The UCF Pegasus String Quartet and faculty from the School of Performing Arts presents Inspired, a concert featuring works for piano, clarinet and strings.

The Pegasus String Quartet, UCF’s elite graduate string quartet under the direction of Ayako Yonetani, performs Rachmaninoff’s Unfinished String Quartet No. 1 and the Florida premiere of a quintet arrangement of Chausson’s Concerto for Violin, Piano and String Quartet, featuring UCF professor of piano, Sun-A Park.

The second half of the concert features UCF professors Ayako Yonetani, violin; Keith Koons, clarinet; David Bjella, cello; and Sun-A Park, piano, performing Messaien’s Quartet for the End of Time, inspired by a passage in the Book of Revelation. Messaien wrote the piece while a prisoner of war in 1941, and it was premiered by inmates of the concentration camp. The work is considered mystical and spiritual and showcases Messaien’s compositional innovations.

UCF faculty and staff, and students from any institution with a valid ID can use the code ILOVEUCF2023 for a $5 discount.

Inspired: An Evening of Chamber Music for Strings, Piano and Clarinet

String Quartet No. 1 — Sergei Rachmaninoff (1873-1943)

II: Romance, Andante espressivo
III: Scherzo, Allegro

Ekaterina Iskhakova, violin
Ayako Yonetani, violin
Cesia Corrales, viola
Anton Wachmann, cello

Concerto for Violin, Piano, String Quartet, Op. 21, arranged for String Quartet and Piano (Florida premier of the arrangement) — Ernest Chausson (1855-1899)

I: Décidé
II: Sicilienne
III: Grave
IV: Très animé

Ayako Yonetani, violin
Ekaterina Iskhakova, violin
Cesia Corrales, viola
Anton Wachmann, cello
Sun-A Park, piano

Quartet for the End of Time — Olivier Messiaen (1908-1992)

I. Liturgy of crystal
II. Vocalise, for the angel who announces the end of Time
III. Abyss of the birds
IV. Interlude
V. Praise to the eternity of Jesus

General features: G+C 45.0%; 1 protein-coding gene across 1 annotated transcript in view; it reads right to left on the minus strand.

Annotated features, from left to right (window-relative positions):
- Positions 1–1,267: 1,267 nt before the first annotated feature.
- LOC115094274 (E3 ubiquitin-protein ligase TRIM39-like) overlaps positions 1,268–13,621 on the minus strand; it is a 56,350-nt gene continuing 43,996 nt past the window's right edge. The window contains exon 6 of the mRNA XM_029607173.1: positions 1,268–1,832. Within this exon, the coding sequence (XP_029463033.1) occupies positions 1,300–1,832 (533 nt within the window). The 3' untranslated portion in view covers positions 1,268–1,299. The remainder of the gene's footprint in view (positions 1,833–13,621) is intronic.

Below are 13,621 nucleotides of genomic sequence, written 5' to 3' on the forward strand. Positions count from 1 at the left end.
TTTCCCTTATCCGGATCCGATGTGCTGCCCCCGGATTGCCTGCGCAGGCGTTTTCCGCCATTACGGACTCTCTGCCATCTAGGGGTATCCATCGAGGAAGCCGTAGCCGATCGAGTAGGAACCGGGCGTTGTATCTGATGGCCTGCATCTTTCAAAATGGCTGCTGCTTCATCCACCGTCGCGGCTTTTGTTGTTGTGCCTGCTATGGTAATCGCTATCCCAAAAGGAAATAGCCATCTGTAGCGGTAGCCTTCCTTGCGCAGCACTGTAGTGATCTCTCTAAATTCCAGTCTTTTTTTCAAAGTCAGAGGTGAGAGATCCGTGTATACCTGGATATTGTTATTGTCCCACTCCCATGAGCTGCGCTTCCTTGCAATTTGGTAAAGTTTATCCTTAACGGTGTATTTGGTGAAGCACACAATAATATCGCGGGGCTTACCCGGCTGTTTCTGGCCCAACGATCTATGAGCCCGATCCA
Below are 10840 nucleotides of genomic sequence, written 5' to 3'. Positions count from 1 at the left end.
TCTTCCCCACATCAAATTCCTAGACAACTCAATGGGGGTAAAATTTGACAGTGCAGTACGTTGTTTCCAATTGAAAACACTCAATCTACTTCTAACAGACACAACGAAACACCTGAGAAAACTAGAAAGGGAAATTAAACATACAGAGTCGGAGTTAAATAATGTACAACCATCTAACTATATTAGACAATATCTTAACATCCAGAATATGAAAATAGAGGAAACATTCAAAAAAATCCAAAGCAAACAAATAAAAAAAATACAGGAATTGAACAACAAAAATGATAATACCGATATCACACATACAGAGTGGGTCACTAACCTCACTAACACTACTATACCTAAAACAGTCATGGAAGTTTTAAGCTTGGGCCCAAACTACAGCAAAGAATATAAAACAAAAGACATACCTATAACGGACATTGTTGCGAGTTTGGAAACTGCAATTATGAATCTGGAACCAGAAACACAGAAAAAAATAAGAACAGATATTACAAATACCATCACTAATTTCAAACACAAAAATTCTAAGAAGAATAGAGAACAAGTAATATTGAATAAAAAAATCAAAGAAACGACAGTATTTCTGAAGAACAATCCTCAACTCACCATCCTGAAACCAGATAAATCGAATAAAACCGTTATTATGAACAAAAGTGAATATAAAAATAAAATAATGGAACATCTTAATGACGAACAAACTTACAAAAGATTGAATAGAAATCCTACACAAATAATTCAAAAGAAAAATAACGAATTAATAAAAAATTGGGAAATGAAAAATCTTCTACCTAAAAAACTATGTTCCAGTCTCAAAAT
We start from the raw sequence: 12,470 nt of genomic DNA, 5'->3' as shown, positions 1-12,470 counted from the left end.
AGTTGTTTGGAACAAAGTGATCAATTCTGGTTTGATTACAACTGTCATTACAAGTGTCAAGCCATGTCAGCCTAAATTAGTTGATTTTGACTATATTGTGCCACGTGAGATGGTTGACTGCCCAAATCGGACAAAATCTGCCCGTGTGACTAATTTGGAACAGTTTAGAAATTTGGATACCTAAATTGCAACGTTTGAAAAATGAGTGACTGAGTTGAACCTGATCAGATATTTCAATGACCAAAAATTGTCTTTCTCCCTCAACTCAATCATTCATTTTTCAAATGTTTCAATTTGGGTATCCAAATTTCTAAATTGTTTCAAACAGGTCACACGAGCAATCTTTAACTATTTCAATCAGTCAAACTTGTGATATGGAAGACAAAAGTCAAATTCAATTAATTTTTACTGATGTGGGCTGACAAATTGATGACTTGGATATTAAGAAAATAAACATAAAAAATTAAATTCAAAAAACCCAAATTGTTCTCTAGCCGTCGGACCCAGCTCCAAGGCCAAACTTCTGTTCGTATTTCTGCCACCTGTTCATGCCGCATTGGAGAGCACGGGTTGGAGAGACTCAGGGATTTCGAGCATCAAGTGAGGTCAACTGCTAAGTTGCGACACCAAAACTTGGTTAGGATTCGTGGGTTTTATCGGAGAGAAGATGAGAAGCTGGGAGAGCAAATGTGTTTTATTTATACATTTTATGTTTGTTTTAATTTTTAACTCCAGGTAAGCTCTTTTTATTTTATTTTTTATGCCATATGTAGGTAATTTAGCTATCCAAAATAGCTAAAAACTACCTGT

VI. Dance of fury, for the seven trumpets
VII. Cluster of rainbows, for the angel who announces the end of Time
VIII. Praise to the immortality of Jesus

Ayako Yonetani, violin
Keith Koons, clarinet
David Bjella, cello
Sun-A Park, piano
Bert Scott, lighting designer


"I saw a mighty angel descending from heaven, clad in mist, having around his head a rainbow. His face was like the sun, his feet like pillars of fire. He placed his right foot on the sea, his left on the earth, and standing thus on the sea and the earth he lifted his hand toward heaven and swore by Him who liveth for ever and ever, saying: 'There shall be time no longer, but at the day of the trumpet of the seventh angel the mystery of God shall be consummated." - REVELATION, X

Conceived and written in the course of my captivity, the Quartet for the End of Time was performed for the first time in Stalag 8-A on January 15, 1941, by Jean Le Boulaire, violinist; Henri Akoka, clarinetist; Etienne Pasquier, cellist, and myself at the piano. It is directly inspired by this excerpt from "The Revelation of St. John." Its musical language is essentially transcendental, spiritual, catholic. Certain modes, realizing melodically and harmonically a kind of tonal ubiquity, draw the listener into a sense of the eternity of space or time. Particular rhythms existing outside the measure contribute importantly toward the banishment of temporalities. (All this is mere striving and childish stammering if one compares it to the overwhelming grandeur of the subject!)

This quartet contains eight movements. Why? Seven is the perfect number, the creation of six days made holy by the divine Sabbath; the seventh in its repose prolongs itself into eternity and becomes the eighth, of unfailing light, of immutable peace.

I. Liturgy of crystal.